LAWRENCE — Minutes after a performance on the boards befitting of his 7-foot stature, Udoka Azubuike made sure to credit one group before all others for the career-best showing.

“The coaches,” Azubuike said.

The Kansas basketball senior center hauled in a career-high 17 rebounds in Tuesday night’s 95-68 victory over Milwaukee at Allen Fieldhouse, and after the contest, Azubuike was asked what allowed him to be so dominant on the glass. Rather than point to a change in strategy or technique that made a difference, Azubuike instead cited head coach Bill Self and assistant coach Norm Roberts for lighting a necessary fire ahead of the game.

“They challenged me to go out there and get more rebounds,” Azubuike continued, “and I also challenged myself.”

More on Azubuike challenging himself later.

First, consider the Jayhawk coaches’ attempts to motivate Azubuike in this area, which took the form of both public and private remarks.

Speaking to the media Monday, Self labeled his team “decent,” even “above average” at rebounding — the No. 2-ranked Jayhawks (8-1) now sit 31st nationally in total rebounding percentage (55.1). Still, there was one area he saw as an ongoing flaw: Azubuike’s own aggressiveness on the boards.

To illustrate this, Self referenced then-opponent Colorado’s first bucket in last Saturday’s game, which came on a second-chance attempt. KU had three players go after the initial defensive rebound, but one was Azubuike, who Self said gave a half-hearted effort and simply “waited for a guard to get it.”

“And so when the guard couldn’t get it, it was a loose ball and they end up shooting a 3 and making it,” Self said. “Well, that’s a ball that your big guy has to forget about the guard getting it. I told our guys: I remember Thomas Robinson used to want to fight a guy that on a free-throw miss, if anybody else ever got the rebound. That was his way to pad his stats. If a guard ever went in there and took his ball, no, he would be, I mean, visibly mad at them.

“Our big guys don’t think like that. I hope that we start doing that. That’s the thing that we need to be doing as much as anything.”

That critique also, of course, took shape at the Jayhawks’ practices leading up to Tuesday’s game.

Azubuike said Roberts, who specializes in coaching the team’s frontcourt players, was especially critical of Azubuike’s recent performances — the Delta, Nigeria, native totaled just nine combined rebounds in KU’s previous two contests and had only two double-figure rebounding efforts across the team’s first eight games.

“Coach Rob (Norm Roberts) was really on me. Like, we had a conversation about getting more rebounds and stuff,” Azubuike said. “Past few games I didn’t really go after the rebounds like I should. ... He was like, ‘You don’t need to let all these guys get the rebounds and stuff. You can actually go out and grab the rebounds yourself and be selfish about getting rebounds.’ So that’s what I did.”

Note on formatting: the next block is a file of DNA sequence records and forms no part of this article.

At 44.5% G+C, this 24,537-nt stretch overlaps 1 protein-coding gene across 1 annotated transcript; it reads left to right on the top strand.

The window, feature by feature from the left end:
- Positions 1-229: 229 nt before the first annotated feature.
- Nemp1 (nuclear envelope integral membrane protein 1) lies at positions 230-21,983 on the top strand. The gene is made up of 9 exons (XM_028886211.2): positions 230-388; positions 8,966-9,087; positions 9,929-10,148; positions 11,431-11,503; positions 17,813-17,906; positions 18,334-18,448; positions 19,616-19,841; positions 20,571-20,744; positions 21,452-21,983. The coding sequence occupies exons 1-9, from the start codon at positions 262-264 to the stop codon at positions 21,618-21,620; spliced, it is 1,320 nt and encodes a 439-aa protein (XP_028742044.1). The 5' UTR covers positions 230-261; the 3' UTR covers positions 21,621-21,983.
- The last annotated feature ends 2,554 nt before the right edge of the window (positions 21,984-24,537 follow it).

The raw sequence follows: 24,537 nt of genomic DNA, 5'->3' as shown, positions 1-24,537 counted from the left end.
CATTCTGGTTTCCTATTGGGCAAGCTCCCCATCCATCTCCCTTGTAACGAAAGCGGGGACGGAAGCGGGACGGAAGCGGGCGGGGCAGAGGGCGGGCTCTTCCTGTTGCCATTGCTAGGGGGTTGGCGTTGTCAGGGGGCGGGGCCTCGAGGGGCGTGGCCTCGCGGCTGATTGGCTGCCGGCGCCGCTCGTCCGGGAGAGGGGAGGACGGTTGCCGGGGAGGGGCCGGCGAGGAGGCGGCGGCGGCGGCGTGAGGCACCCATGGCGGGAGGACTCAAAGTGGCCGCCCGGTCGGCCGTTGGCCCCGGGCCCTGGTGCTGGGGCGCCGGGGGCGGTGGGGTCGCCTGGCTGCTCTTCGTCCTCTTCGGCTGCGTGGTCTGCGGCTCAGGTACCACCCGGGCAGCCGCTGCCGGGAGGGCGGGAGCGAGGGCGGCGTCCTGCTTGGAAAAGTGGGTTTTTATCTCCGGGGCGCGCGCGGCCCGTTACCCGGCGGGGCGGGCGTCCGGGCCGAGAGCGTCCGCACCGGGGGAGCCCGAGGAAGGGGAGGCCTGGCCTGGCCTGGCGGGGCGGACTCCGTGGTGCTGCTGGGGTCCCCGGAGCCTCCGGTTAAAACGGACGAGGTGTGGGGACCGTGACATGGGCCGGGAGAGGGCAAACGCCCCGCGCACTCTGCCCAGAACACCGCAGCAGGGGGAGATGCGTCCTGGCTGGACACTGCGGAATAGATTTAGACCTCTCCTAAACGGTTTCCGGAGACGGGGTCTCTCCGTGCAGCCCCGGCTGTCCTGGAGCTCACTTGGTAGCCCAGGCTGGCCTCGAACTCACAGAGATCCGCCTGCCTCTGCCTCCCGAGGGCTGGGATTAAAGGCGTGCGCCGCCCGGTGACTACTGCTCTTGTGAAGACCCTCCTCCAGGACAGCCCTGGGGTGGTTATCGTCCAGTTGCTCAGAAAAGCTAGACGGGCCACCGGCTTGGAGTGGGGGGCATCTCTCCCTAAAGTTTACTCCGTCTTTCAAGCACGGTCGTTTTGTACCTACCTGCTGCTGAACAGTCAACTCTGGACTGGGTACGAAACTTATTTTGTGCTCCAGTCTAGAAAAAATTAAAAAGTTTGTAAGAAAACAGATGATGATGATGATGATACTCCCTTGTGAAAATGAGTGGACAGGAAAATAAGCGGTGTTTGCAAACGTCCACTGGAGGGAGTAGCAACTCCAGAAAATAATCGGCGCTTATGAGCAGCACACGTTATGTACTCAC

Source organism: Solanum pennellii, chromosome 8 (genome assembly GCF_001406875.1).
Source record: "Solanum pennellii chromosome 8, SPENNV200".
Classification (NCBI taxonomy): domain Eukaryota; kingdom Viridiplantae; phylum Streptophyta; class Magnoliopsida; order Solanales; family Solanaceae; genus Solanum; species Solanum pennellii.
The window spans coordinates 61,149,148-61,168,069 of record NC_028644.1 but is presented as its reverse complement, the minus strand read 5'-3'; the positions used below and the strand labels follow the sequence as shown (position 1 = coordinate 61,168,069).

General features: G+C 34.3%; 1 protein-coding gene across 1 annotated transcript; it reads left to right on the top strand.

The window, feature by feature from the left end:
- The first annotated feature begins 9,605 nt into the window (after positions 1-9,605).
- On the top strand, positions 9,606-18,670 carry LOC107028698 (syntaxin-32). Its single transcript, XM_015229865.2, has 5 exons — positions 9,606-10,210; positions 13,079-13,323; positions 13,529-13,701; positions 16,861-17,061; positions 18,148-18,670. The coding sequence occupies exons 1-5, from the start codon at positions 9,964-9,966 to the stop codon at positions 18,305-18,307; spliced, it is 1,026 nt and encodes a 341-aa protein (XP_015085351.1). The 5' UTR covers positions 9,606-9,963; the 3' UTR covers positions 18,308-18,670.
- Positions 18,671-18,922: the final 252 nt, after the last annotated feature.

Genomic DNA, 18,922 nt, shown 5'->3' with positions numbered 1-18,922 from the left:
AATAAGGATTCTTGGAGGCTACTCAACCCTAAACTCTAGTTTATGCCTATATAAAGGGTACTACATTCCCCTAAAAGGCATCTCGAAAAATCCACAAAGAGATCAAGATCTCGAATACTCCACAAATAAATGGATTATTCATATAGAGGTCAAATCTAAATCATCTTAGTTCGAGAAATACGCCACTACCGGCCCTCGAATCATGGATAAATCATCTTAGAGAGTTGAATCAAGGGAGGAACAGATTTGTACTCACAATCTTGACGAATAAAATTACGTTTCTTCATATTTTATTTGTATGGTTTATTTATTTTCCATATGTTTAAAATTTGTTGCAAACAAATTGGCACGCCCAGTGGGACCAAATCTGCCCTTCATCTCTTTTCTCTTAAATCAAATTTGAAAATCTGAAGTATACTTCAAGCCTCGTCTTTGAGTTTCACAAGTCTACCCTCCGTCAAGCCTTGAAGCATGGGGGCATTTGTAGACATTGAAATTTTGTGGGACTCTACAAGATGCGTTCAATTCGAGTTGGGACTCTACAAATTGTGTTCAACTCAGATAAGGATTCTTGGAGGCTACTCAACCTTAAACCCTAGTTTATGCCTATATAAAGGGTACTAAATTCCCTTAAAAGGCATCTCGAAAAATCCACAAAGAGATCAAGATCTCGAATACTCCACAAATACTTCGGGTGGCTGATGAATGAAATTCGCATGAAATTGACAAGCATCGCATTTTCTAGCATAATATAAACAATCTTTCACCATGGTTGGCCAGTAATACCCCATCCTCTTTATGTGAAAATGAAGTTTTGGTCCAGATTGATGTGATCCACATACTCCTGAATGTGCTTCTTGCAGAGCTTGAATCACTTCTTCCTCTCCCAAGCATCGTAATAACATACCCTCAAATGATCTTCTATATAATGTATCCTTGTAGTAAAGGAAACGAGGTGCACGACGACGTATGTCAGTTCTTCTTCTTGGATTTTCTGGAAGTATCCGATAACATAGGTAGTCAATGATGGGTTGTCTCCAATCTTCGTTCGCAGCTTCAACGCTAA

As mentioned earlier, though, pride in his own performance also played a role in Azubuike’s career-best outing on the glass.

“Going into this game, I didn’t want to worry about nothing else, I didn’t want to worry about scoring, about nothing,” said Azubuike, who had 10 rebounds in the first half alone Tuesday. “I just wanted to go out there and just rebound the ball and that’s pretty much what I did.”

Azubuike may not have worried about his scoring, but it came anyway — he posted 15 points on 7-for-7 shooting against the Panthers and is now connecting on his field goal attempts at an eye-popping 82.2% conversion rate this season, tops in the nation by more than 10 percentage points (FIU's Osasumwen Osaghae and Arizona's Zeke Nnaji, 71.8%).

Self’s evaluation of Azubuike’s performance Tuesday? “Oh, I thought he was great,” he said.

“The first half he went after every ball,” Self added. “I was really pleased and impressed. Thought he played extremely well.”

Roberts concurred.

“He just said, ‘Good job,' " Azubuike recalled of Roberts’ postgame message. “ 'Way to go after rebounds.’ ”

Truthfully, it wasn’t just Azubuike clicking early against the Panthers.

KU raced out to a 30-point lead in the lopsided affair, going up 45-15 on a point-blank make by Azubuike with 6 minutes left in the opening half.

When the Jayhawks are playing as they did across the game's first 15 minutes, with Azubuike's rebounding playing a starring role, is the team essentially bulletproof?

“Oh yeah, for real,” affirmed Azubuike, now averaging 14.8 points and 8.4 rebounds. “When we come out the way we came out and play the way we played, we’re really an unstoppable team, offense and defense.”